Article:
• I agree with Michael. You're only setting the kid up for disappointment when you tag him "Baby Fed." (A shout out to "Baby Jordan" Harold Miner.) But it's also insulting to Federer. OK, the kid has talent. But he's a future 16-time Grand Slam champ? Really? Besides, he's already proven himself to be something other than Federerian in the comportment department. This story got surprisingly little attention.

Much like Jon Fischer's annoyance with Chris McKendry's questions to Roger Federer, I found the interview Chris Fowler, normally a great broadcaster, had with Nadal after his first-round match as similarly cringe-inducing. A question about whether he really flies economy class as a sign that he's just like the rest of us? Please. Can we put a moratorium on this line of questioning? We all get that Nadal is a wonderfully humble dude and we'd be so lucky to have our daughter meet and marry such a fine, upstanding man. But he's also one of the most incredible tennis players that's ever walked the planet, and that's what I want to hear him talk about. Rant over.--John Shoesmith, Toronto

• So if I'm reading you right, it would be an inopportune time to link this photo?

Can you contact all the tennis commentators and call for a moratorium on the "two tired prizefighters exchanging blows" metaphor every time a match goes deep in the fifth set? The metaphor is more tired than the prizefighters at this point. Every time Brad Gilbert goes to another trite, lame analogy, I cry for the days of Bud Collins. I hardly ever knew what was going to come out of his mouth and it always conjured some bizarre image I could never have come up with on my own.--P., San Diego

• How about a moratorium on the word moratorium? Long as we're here, anyone else starting to think that boxing exists solely as metaphor? I bet 99 percent of the population -- at least in the U.S. -- can't name the reigning heavyweight champ. Yet we love references to "answering the bell," "getting off the canvas," "retreating to a neutral corner" and putting someone "on the ropes."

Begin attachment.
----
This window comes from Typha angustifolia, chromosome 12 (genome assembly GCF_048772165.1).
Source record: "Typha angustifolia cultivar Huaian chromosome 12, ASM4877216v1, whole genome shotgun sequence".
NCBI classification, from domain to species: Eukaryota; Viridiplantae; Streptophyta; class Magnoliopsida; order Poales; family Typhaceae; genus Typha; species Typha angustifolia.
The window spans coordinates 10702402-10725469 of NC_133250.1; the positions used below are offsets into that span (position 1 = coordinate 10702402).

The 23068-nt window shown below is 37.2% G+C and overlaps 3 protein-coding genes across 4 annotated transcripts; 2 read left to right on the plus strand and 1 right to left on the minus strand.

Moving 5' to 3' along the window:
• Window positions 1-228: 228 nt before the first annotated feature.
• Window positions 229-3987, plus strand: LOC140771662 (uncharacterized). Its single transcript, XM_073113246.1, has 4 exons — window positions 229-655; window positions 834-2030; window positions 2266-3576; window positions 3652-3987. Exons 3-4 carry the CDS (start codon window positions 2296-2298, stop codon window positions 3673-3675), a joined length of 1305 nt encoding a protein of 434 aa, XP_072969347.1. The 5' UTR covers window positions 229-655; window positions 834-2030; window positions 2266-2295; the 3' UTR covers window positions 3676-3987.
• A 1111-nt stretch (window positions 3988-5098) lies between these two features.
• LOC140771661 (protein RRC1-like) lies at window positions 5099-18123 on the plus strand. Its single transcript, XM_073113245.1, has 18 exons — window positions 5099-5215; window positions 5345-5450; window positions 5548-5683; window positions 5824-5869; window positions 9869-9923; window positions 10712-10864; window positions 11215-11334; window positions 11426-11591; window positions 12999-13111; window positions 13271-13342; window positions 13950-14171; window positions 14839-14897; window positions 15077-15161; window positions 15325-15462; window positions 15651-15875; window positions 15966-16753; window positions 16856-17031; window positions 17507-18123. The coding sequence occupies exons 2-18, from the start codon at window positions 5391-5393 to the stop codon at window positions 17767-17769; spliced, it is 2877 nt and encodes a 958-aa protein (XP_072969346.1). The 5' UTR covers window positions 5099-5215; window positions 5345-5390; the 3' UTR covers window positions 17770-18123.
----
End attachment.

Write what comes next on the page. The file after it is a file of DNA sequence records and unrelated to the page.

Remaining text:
• The International Tennis Hall of Fame to announce a Class of 2011 inductee live at Agassi Preparatory Academy. We'll give you three guesses as to the identity.

• Chris of St. John's, NL: "Well after you published my trivia question, I thought I should dig a little harder. My mistake. Turns out the last time Nadal and Murray were not in the same half in a Grand Slam (other than the French) was at the 2007 U.S. Open (Murray was ranked 17). Of course, Rafa pulled out of '09 Wimbledon AFTER the draw was made (again, he drew Murray). So the streak is only 10 having a probability of 1 in 1024 or less than 0.1% chance of "random" occurrence. (Aside: look for Rafa to draw Djokovic at the 2011 French!)."

• Jason Shaw of Seattle, Wash.: "While your response to the obnoxious 'reverse racial bias' suggestion was sufficient to discard the writer's theory, I wish you'd have taken his underlying premise head-on: that the Victorian floods and Haiti earthquake are somehow equivalent misfortunes. I am aware that Australia, a relatively affluent nation, is experiencing severe flooding that is causing thousands of families to lose homes and sentimental possessions. In Haiti, there was unimaginable horror: more than 300,000 people were killed, and in one of the poorest countries in the world, over 1,000,000 are homeless with nowhere to turn for help. If the only difference the writer can see between these is the skin color of those affected, there's really no basis for conversation."

• Terry House of Palm Springs, Calif.: "Okay, so coal in ESPN's stockings for driving Mary Carillo away. I would boycott them if I could, though I know it was her choice ultimately. I hope to see more of her on CBS, NBC and when will Tennis Channel step up? But ... I have to thank ESPN2 for ditching the bottom-screen crawl for large segments of match coverage. I know this means nothing to you (I read your fiction vs non-fiction rationale), but there are millions like me who love the clean screen. Keep it up ESPN!"

• Anonymous writes: "Journalists should concentrate more on these types of events as well as coaches are as important as the players. Nice write up for some one who attended a coaching conference at the AO."

• David Williams of Dunbar, W.Va.: "Every time I see Michael Russell play, I think I am seeing Michael Rooker, the actor from Eight Men Out and Cliffhanger, and a lot of other stuff I haven't seen."